- IMHO The Peveril Solar House is a publicity stunt.
« Last Edit: April 01, 2015, 10:56:02 AM by A.L. » Logged
gravelld
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« Reply #5 on: April 01, 2015, 10:42:49 AM »

Sorry, I actually didn't include the link in the first draft of my post because I was aware of some "beef", then reconsidered because I was trying to be helpful.
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biff
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« Reply #6 on: April 01, 2015, 10:48:51 AM »

No Problem,
           I was thinking it might have something to do with today,s date, hysteria
                  Not a bother, fingers crossed!
                                    Biff
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« Reply #7 on: April 01, 2015, 11:23:53 AM »

Err, yep, I was also aware of the date and thought someone was possibly having a larf......
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gravelld
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« Reply #8 on: April 01, 2015, 11:29:49 AM »

LOL! Good point.

While we're at it, what do people think of roof mounted turbines...?  fingers crossed!
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dhaslam
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« Reply #9 on: April 01, 2015, 11:34:02 AM »

and don't forget  the  old favourite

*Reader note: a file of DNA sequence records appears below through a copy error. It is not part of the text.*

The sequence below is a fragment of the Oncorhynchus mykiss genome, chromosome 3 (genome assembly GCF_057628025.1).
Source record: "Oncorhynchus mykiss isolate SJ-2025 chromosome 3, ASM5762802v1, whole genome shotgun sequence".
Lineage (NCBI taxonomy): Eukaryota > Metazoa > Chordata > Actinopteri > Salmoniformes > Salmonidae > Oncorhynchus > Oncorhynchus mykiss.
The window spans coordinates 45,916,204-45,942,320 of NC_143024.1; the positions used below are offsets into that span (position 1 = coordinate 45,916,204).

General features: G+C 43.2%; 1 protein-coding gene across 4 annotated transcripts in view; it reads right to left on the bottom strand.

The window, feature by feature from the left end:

http://www.bbc.com/news/uk-england-york-north-yorkshire-29126161
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bxman
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« Reply #10 on: April 01, 2015, 01:05:43 PM »


Hi

Welcome to the forum

If you have not yet got your Heat pump         have a look at Earth Tubes  they cool your house at the same time as recharging the ground  apart from that I know nothing  but suspect the additional costs may not justify the benefits never the less keep up the research and hopefully we will all  learn something.
 best of  luck   
cheers  Patrick
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phoooby
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« Reply #11 on: April 01, 2015, 02:32:30 PM »

A Sainsbury's not too far from me has just put a system in to store heat from fridges and use it to heat the store. They had a big drilling rig in the car park for some time; gives the locals a idea of what fracking is about!. Was there yesterday and all that is now visible is a few large manhole covers and some new tarmac where the pipes run into the store. All they need now is a roof covered in PV to power it all.

http://www.basingstokegazette.co.uk/business/11799564.Sainsbury___s_is_installing_ground_heat_pumps_at_its_Kempshott_store/
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« Reply #12 on: April 03, 2015, 01:09:28 PM »

Rocks are not very good insulation, it takes 65 metres of limestone to equal one metre of polyurethane.    It would be better to  build an well insulated tank under the car park.       
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Fionn
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« Reply #13 on: April 03, 2015, 01:42:00 PM »

I think the decrement delay of the limestone would also work in it's favour though.
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« Reply #14 on: April 03, 2015, 06:31:09 PM »

Doesn't work with ASHP's though. I've been putting heat into the surrounding atmosphere for years, but none of it seems to have come back in a useable form.